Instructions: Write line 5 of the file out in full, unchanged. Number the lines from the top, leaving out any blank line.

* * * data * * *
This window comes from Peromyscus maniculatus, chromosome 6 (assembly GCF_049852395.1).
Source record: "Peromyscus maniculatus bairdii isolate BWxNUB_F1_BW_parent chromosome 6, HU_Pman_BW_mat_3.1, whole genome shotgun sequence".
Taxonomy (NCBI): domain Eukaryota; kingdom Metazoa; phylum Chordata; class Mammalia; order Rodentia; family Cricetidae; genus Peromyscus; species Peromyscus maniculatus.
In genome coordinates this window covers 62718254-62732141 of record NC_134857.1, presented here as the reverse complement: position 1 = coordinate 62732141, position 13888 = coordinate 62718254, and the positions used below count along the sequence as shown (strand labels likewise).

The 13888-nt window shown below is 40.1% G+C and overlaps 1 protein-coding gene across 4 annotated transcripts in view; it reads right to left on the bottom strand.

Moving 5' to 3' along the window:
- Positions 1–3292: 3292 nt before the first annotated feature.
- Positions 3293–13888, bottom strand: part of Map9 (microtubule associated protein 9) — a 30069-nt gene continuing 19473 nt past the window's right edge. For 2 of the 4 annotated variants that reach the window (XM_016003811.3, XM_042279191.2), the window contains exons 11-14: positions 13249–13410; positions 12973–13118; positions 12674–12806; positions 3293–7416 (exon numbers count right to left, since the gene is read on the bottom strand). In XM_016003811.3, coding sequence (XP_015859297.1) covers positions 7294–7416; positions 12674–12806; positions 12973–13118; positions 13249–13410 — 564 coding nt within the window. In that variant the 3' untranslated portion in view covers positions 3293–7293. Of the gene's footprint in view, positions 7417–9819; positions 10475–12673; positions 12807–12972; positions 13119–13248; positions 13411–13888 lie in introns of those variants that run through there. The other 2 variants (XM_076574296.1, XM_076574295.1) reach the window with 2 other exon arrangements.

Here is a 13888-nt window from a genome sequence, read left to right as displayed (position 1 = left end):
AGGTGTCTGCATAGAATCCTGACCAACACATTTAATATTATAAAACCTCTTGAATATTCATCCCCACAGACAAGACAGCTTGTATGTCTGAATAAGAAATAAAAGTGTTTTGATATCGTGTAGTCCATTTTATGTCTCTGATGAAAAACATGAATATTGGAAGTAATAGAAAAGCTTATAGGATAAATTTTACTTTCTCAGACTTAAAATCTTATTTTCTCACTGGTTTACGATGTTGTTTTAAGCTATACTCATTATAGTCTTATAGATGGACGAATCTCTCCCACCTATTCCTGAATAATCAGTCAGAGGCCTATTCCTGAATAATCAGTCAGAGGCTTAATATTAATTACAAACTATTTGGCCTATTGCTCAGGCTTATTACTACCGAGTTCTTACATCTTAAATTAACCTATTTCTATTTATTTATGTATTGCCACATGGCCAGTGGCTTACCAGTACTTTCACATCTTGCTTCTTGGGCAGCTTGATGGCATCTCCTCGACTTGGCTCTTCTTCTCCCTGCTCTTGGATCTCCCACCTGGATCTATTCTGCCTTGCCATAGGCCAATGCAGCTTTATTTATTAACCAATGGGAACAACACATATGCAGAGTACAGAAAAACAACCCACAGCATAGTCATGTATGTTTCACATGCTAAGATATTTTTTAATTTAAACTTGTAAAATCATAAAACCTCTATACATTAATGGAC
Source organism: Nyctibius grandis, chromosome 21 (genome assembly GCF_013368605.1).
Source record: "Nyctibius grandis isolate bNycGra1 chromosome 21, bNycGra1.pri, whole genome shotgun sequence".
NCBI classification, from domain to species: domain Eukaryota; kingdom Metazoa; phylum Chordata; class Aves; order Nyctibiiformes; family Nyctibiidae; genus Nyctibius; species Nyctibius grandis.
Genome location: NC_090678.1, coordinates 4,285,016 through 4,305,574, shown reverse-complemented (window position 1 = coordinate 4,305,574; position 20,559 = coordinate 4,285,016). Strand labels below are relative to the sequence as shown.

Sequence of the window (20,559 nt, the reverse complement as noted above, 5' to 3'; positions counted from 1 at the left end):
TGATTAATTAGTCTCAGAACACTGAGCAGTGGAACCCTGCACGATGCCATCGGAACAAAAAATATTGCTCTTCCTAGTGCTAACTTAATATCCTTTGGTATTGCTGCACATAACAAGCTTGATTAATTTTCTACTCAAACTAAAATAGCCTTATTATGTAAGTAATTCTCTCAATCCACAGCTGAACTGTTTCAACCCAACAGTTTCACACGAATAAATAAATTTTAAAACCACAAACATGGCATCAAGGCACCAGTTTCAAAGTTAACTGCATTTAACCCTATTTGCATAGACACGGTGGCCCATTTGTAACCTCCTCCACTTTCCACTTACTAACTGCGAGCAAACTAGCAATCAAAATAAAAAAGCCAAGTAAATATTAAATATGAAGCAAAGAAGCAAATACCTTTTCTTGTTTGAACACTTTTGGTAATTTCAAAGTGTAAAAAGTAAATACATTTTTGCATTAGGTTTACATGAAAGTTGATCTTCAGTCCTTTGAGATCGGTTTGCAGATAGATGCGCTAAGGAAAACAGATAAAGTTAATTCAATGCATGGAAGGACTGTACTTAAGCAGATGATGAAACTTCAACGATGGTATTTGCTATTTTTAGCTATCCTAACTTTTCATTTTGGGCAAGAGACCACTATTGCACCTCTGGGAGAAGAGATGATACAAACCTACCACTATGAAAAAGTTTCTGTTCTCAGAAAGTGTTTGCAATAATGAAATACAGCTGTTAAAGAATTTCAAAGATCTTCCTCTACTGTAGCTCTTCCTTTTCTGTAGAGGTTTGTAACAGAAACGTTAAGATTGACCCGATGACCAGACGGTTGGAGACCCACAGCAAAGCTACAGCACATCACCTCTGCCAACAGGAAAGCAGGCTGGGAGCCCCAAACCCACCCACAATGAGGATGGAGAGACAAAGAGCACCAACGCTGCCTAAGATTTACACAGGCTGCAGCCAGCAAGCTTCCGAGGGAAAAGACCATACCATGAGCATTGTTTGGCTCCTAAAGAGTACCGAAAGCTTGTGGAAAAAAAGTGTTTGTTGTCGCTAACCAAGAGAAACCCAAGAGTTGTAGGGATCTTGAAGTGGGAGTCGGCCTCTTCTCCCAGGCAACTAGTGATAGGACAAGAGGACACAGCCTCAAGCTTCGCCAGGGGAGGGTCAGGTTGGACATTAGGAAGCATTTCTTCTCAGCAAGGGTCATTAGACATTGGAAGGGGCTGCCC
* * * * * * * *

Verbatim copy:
The 13888-nt window shown below is 40.1% G+C and overlaps 1 protein-coding gene across 4 annotated transcripts in view; it reads right to left on the bottom strand.